$1.8 million show house gets a crowd in Las Vegas

Spacious rooms blend with outdoor living

February 15, 2004|By Sharon Stangenes | Sharon Stangenes,CHICAGO TRIBUNE

LAS VEGAS - Consider it a loft, Las Vegas-style.

New construction. Concrete. Three bedrooms. 5,180 square feet over three levels. Gated subdivision. Asking price: $1.8 million.

It looks nothing like lofts in older cities such as Chicago, New York and San Francisco, but this fast-growing desert city is short on architectural history and has a big local industry devoted to dreams.

It "is an atypical layout for American homes" acknowledges architect Lex van Straten, principal in Food for Buildings Architects and Designers, with offices in the Netherlands and the United States. However, he expects the design "will appeal to many in different phases of life."

The "official" show house of the International Builders' Show sponsored by the National Association of Home Builders, this New American Home 2004 was visited by an estimated 10,000 people associated with the building industry during the trade show last month .

As shown, this house is for adults - affluent empty-nesters or singles.

It could rightly be described as a glamorous suburban-style house that illustrates the current mania for "great rooms" - where kitchen, dining and family rooms are combined - and expands on the growing trend to blend inside rooms with outdoor living.

"The concept is fewer walls with good architectural design, which makes spaces interesting and comfortable, and good interior design," says builder Bart Jones, who with brother Steve operates Las Vegas-based Merlin Contracting & Development, specializing in custom homes from $1 to $15 million.

"It has so many options. It can be enjoyed and used by retirees who don't want Sun City, but do want a simple, clean space," he said. Or it may appeal to "young executives who want simple, elegant space."

Guests enter the house by walking through a courtyard and into a foyer. The foyer leads into a combined dining room and large galley kitchen overlooking a living room.

The dining room opens onto an entry courtyard, which has room for outside dining and a lap pool.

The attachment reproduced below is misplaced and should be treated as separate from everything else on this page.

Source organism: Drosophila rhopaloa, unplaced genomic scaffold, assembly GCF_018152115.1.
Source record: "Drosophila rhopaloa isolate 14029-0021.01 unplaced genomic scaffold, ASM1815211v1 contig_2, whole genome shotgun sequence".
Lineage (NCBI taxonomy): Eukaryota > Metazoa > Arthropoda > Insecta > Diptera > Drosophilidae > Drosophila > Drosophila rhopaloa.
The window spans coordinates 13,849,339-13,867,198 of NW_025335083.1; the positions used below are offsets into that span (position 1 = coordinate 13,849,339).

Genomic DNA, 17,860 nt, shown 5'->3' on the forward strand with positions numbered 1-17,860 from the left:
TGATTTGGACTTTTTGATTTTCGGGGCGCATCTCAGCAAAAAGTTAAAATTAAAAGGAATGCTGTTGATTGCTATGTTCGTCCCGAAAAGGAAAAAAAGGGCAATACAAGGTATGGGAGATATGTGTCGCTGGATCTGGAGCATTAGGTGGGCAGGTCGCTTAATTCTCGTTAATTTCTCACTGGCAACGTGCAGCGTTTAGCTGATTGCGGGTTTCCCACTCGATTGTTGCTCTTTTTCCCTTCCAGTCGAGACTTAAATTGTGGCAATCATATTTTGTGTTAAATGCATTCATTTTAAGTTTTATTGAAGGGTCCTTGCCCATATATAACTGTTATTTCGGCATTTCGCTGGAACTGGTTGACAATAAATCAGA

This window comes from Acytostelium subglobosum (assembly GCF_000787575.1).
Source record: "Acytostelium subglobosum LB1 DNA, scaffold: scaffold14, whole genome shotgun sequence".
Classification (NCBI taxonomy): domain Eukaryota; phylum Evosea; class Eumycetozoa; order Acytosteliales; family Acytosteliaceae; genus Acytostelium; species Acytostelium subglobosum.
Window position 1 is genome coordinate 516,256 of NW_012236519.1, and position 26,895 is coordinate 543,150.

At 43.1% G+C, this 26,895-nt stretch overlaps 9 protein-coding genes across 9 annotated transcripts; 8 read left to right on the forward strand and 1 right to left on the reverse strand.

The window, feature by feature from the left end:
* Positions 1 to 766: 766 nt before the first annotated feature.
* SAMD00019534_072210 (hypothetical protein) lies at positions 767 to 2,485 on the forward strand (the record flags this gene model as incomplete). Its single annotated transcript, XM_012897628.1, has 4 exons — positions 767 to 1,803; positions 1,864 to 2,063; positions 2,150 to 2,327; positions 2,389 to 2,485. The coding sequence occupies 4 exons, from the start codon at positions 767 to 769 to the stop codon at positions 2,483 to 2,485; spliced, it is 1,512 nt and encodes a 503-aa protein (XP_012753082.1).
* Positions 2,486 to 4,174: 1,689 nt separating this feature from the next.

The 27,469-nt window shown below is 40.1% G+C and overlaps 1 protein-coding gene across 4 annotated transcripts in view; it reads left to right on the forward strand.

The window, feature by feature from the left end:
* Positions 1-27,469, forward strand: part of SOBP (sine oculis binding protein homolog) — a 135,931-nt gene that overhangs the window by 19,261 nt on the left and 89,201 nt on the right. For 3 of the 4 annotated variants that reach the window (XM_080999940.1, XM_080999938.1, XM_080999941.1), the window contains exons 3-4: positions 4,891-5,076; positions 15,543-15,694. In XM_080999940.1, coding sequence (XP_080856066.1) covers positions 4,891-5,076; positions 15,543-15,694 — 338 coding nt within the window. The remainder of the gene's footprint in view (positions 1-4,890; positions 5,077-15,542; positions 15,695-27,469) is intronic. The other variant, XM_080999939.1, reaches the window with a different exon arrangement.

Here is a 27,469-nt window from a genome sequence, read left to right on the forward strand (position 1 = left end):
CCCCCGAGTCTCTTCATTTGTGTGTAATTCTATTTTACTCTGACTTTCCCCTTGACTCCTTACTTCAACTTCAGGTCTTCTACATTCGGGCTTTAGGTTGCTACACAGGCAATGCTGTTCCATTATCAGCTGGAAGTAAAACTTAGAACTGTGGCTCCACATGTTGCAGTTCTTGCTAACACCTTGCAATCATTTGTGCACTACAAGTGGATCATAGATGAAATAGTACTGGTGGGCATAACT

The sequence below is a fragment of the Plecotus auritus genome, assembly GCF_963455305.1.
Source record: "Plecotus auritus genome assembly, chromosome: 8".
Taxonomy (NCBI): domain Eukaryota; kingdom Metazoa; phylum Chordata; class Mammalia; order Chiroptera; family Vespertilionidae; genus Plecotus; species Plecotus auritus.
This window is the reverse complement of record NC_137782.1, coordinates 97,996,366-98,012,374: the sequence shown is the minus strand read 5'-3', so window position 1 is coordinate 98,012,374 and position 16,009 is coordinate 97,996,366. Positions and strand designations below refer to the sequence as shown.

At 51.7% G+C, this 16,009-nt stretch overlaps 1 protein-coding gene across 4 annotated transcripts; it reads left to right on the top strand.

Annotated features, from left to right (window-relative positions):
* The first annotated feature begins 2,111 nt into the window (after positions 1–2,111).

The living room also opens onto a sizable terrace with an outdoor kitchen, outdoor fireplace and garden with reflecting pool.

The lower level or basement has a media room, wine cellar and laundry as well as two bedrooms, each with a private bath. Both bedrooms open onto a lower-level patio, with stairs up to the terrace and garden outside the living room.

The second, or upper, level of the house has a master suite with a room-size, walk-in closet and a 25-by-7-foot bathroom. There is an outdoor shower and tub on a private terrace off the master suite at one end of the house.

At the opposite end of this floor is a space which might be used as a study, artist's studio or home office. It, too, opens onto a terrace, this equipped with a whirlpool spa and exercise equipment.

An annual project since 1984, the house is intended to be a collection of new ideas in design, home products and construction.

The 2004 house is in the gated subdivision of Lakes at West Sahara, about 15 minutes from the Las Vegas strip.

The design team collaborated to provide a blend of soothing Asian and traditional European interior architectural elements and furnishings.

The style of the house is dramatic and eye-catching, but many of those who toured the residence likely took more interest in the products and building technology used to build it.

It was built of a high-mass material tightly constructed with excellent windows and efficient heating and cooling systems.

It is largely constructed of concrete and cement products which are not only compatible with the desert setting, but contribute energy efficiency and privacy.

The Chicago Tribune is a Tribune Publishing newspaper.

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